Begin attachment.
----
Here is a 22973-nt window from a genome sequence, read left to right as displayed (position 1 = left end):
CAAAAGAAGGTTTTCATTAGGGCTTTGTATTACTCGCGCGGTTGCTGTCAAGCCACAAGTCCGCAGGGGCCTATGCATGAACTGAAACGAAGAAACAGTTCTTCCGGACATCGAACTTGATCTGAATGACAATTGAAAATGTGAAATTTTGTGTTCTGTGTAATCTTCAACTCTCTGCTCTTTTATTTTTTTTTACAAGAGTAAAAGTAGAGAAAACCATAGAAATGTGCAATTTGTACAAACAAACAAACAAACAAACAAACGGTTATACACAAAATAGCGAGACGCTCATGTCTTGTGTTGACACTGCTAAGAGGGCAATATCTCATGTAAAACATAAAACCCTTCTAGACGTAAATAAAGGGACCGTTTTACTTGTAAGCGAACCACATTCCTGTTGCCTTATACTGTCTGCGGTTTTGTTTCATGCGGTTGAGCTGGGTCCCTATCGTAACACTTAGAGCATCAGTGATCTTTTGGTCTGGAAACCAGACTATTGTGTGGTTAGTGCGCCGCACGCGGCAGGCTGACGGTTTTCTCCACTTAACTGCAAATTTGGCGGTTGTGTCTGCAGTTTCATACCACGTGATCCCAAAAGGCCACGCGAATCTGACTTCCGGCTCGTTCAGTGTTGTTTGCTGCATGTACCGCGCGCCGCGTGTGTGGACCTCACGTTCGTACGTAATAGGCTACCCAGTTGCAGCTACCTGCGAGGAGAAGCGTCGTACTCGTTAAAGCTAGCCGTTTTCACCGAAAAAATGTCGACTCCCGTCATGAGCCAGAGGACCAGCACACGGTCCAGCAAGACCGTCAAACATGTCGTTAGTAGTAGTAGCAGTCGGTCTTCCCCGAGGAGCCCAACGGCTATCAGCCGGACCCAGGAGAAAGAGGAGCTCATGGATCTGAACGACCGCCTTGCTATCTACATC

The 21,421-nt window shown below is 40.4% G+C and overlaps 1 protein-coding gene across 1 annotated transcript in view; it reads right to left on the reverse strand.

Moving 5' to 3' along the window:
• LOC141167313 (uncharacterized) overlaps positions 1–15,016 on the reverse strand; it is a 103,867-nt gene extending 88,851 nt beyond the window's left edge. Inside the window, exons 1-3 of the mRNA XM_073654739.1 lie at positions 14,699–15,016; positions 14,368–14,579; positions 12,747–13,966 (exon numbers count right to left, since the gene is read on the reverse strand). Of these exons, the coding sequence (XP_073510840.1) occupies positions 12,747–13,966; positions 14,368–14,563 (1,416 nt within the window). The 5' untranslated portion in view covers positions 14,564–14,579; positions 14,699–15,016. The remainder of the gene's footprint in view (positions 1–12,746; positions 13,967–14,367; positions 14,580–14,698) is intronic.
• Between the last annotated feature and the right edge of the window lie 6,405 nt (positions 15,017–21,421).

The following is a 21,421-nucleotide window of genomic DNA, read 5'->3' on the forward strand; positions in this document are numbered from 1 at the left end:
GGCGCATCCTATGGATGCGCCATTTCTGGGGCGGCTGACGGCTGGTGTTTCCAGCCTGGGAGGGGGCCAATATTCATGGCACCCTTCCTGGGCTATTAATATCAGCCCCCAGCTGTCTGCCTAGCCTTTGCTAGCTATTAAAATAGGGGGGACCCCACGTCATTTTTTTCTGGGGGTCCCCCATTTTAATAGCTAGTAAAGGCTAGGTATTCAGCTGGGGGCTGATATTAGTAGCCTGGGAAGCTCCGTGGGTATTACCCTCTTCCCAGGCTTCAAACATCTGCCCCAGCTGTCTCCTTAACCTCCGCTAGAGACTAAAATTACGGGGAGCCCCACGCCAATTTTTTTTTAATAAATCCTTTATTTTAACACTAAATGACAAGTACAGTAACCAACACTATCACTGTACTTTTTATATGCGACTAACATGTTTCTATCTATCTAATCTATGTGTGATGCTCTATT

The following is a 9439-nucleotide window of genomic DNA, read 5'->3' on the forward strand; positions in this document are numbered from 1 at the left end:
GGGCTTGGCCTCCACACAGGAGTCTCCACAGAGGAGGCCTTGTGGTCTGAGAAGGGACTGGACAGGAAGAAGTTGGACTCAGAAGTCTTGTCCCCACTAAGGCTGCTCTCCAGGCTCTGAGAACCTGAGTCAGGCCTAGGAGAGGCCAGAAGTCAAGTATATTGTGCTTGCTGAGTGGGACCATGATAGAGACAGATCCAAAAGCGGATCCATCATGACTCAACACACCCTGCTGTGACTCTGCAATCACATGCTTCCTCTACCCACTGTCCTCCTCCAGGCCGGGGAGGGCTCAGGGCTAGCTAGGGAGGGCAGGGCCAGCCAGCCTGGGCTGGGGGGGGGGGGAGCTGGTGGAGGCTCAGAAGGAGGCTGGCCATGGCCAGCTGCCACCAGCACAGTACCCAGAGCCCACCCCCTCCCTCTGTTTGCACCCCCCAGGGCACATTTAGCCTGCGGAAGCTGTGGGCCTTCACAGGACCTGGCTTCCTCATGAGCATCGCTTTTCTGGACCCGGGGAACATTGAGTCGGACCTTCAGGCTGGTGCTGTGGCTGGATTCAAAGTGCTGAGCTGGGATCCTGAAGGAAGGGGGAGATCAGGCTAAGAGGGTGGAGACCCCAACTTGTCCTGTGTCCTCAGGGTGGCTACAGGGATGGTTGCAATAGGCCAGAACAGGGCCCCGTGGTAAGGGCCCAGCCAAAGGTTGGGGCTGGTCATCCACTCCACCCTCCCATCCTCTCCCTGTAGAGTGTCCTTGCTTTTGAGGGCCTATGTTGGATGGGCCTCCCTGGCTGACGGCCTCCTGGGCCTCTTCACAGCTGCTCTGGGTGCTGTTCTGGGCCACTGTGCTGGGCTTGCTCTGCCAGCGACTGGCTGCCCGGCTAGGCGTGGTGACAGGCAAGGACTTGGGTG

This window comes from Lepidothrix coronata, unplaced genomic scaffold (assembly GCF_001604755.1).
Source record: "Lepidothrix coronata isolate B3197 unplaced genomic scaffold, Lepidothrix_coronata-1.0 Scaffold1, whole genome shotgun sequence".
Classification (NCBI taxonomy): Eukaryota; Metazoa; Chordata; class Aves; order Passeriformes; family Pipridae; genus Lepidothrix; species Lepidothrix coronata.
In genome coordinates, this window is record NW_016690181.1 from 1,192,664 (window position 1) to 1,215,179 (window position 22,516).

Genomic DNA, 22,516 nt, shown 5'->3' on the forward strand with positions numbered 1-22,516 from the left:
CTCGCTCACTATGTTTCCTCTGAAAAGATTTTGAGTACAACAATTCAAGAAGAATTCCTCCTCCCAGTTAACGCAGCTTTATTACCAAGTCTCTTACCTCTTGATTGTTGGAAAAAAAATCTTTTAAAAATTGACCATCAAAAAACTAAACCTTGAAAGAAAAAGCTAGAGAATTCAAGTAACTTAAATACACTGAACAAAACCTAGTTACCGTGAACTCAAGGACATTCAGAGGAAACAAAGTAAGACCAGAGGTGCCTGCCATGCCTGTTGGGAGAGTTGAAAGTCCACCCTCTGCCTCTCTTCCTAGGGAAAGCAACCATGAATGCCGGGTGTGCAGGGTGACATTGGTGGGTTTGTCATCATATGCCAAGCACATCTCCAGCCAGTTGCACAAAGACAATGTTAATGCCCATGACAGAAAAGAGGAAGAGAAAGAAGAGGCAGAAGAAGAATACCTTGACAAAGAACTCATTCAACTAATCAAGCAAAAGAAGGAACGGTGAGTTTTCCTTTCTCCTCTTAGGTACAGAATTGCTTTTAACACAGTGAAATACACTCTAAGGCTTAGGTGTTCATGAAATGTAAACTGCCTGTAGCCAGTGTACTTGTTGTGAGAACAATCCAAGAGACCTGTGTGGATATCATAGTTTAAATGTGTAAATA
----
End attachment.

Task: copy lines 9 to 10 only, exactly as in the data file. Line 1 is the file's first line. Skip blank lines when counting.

The following is a 9439-nucleotide window of genomic DNA, read 5'->3' on the forward strand; positions in this document are numbered from 1 at the left end:
GGGCTTGGCCTCCACACAGGAGTCTCCACAGAGGAGGCCTTGTGGTCTGAGAAGGGACTGGACAGGAAGAAGTTGGACTCAGAAGTCTTGTCCCCACTAAGGCTGCTCTCCAGGCTCTGAGAACCTGAGTCAGGCCTAGGAGAGGCCAGAAGTCAAGTATATTGTGCTTGCTGAGTGGGACCATGATAGAGACAGATCCAAAAGCGGATCCATCATGACTCAACACACCCTGCTGTGACTCTGCAATCACATGCTTCCTCTACCCACTGTCCTCCTCCAGGCCGGGGAGGGCTCAGGGCTAGCTAGGGAGGGCAGGGCCAGCCAGCCTGGGCTGGGGGGGGGGGGAGCTGGTGGAGGCTCAGAAGGAGGCTGGCCATGGCCAGCTGCCACCAGCACAGTACCCAGAGCCCACCCCCTCCCTCTGTTTGCACCCCCCAGGGCACATTTAGCCTGCGGAAGCTGTGGGCCTTCACAGGACCTGGCTTCCTCATGAGCATCGCTTTTCTGGACCCGGGGAACATTGAGTCGGACCTTCAGGCTGGTGCTGTGGCTGGATTCAAAGTGCTGAGCTGGGATCCTGAAGGAAGGGGGAGATCAGGCTAAGAGGGTGGAGACCCCAACTTGTCCTGTGTCCTCAGGGTGGCTACAGGGATGGTTGCAATAGGCCAGAACAGGGCCCCGTGGTAAGGGCCCAGCCAAAGGTTGGGGCTGGTCATCCACTCCACCCTCCCATCCTCTCCCTGTAGAGTGTCCTTGCTTTTGAGGGCCTATGTTGGATGGGCCTCCCTGGCTGACGGCCTCCTGGGCCTCTTCACAGCTGCTCTGGGTGCTGTTCTGGGCCACTGTGCTGGGCTTGCTCTGCCAGCGACTGGCTGCCCGGCTAGGCGTGGTGACAGGCAAGGACTTGGGTG